(K2Climb.net) Venezuelan climber Jose A. Delgado perished on Nanga Parbat this summer, leaving undone a dream he had been nourishing since he summited Everest, back in 2001. Delgado wanted to tell his children Tomas and Sofia what he had learnt through his 40 climbing expeditions - spanning from his homeland's Andean peaks to the highest mountain on Earth.
Nanga summit - Jose's last amazing landscape
In 2002 he started writing a childrens book. In the voices of four fantasy characters, Jose told a story of friendship, perseverance, goals achieved through team work and, most of all, the search of the most amazing landscapes you could ever imagine."
The story was finished, but not edited, by the time Delgado left for his last expedition on Pakistans Nanga Parbat. Jose would reach the summit alone on July 11, but the jet wind caught him on the way back. He only asked for help after days stuck in a tent, out of gas and badly forstbitten. Bad weather and logistic problems prevented rescuers from finding him until it was too late.
He aimed for excellence in everything he did"
Two months after his death, Joses family and a local editor have finished the job the book was released in Venezuela last Saturday. Title is La Gran Montaña (The great mountain).
Jose Antonio Indian Delgado was a man of dreams and achievements, his wife Frida said some weeks ago during a speech in Venezuelas National Assembly. He aimed for excellence in everything he did. Trying was not enough for him things were meant to be done, and done well. With his book now edited and published, his last dream has been fulfilled.
On Wednesday July 12th, Venezuelan climber Jose Antonio Delgado reported on a storm was approaching Nanga Parbat. Jose had summited on the 11th but the weather deteriorated on descent and he had to bivouac at around 7.800m. The next day in the morning, with the help of climbers in Base Camp watching him through binoculars, Jose got to C4 at 7.500 m.
The storm continued during the day and the snow buried the tent, trapping the climber inside. By Friday his gas had run out and Jose was without food and water. He still had radio batts and could communicate with BC on Saturday 15th, stating his feet hurt and that he needed rescue.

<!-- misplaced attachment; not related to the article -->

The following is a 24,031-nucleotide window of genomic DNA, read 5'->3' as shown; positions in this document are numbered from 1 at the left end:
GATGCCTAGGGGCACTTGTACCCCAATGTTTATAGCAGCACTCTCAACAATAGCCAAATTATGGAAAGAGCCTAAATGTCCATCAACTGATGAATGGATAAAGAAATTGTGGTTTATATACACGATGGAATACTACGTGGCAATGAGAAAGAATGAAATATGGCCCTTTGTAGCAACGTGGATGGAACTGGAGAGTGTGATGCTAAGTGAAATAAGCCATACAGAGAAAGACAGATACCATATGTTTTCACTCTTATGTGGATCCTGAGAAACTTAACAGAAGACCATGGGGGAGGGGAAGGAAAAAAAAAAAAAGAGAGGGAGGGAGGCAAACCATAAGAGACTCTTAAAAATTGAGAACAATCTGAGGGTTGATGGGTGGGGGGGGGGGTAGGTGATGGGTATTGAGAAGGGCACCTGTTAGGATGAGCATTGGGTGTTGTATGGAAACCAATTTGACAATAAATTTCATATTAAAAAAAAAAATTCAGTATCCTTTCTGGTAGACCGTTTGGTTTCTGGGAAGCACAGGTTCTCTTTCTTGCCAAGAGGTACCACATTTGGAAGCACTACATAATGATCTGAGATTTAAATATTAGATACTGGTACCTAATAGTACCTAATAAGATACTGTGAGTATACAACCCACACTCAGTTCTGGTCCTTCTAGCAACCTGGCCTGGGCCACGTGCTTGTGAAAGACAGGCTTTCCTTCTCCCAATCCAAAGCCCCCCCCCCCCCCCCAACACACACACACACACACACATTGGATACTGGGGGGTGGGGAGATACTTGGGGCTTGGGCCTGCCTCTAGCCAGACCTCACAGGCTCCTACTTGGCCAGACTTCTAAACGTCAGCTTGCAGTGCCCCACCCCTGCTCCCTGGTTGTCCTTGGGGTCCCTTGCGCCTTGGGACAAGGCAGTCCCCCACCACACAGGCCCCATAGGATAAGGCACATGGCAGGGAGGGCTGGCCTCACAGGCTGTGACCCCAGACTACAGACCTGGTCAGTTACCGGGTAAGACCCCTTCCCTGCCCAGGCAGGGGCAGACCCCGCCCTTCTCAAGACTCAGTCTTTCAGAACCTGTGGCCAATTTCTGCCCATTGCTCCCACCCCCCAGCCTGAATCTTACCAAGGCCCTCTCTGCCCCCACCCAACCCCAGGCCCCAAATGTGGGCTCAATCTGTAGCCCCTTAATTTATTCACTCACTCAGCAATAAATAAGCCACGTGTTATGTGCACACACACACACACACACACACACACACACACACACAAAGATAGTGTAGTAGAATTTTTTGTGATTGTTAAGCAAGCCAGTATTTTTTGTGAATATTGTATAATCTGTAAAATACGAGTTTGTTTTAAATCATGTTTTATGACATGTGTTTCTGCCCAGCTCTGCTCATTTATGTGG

A Japanese expedition in BC used their satelite phone to communicate the climber's situation but neither they or Jose's partner Edgar Guariguata, 23, seemed in disposition to assist in rescue actions at the time. Edgar and the home team in Venezuela desperately tried to find porters and other climbers who would be able to go up for Delgado.
Monday July 17th, Jose managed to dig out from his buried tent but it broke in the process and he reportedly planned to spend the night wrapped in the remaining shreds.
He also told BC that he would try to reach C3 from C4 by his own means, and asked his team mate Edgar to say goodbye to his wife and kids for him. That was the last word from the climber.
July 18, a Pakistan Air Force chopper landed in Nanga Parbats BC at 4 pm local time, carrying a group of six high altitude porters to search for the mountaineer.
The rescue climb was very difficult and low visibility also kept the supporting helicopter grounded. Meanwhile, weak radio signals at pre-scheduled times arrived to BC on two occasions, but it's unclear if they came from Jose's radio. By July 20th, the weather had cleared and the helicopter spotted a tent yesterday at around 6900 meters, between C4 (7500m) and C3 (6500 m). Hopes were that Jose had reached supplies cached at the intermediate camp, but today the climber was found only a few hundred meters away from the shelter.
Before Nanga Parbat, Delgado had climbed Cho Oyu, G2, Everest and Shisha Central.
This year, Nanga Parbat was summited only by Korean and Bulgarian climbers - days before Delgado's solo summit.
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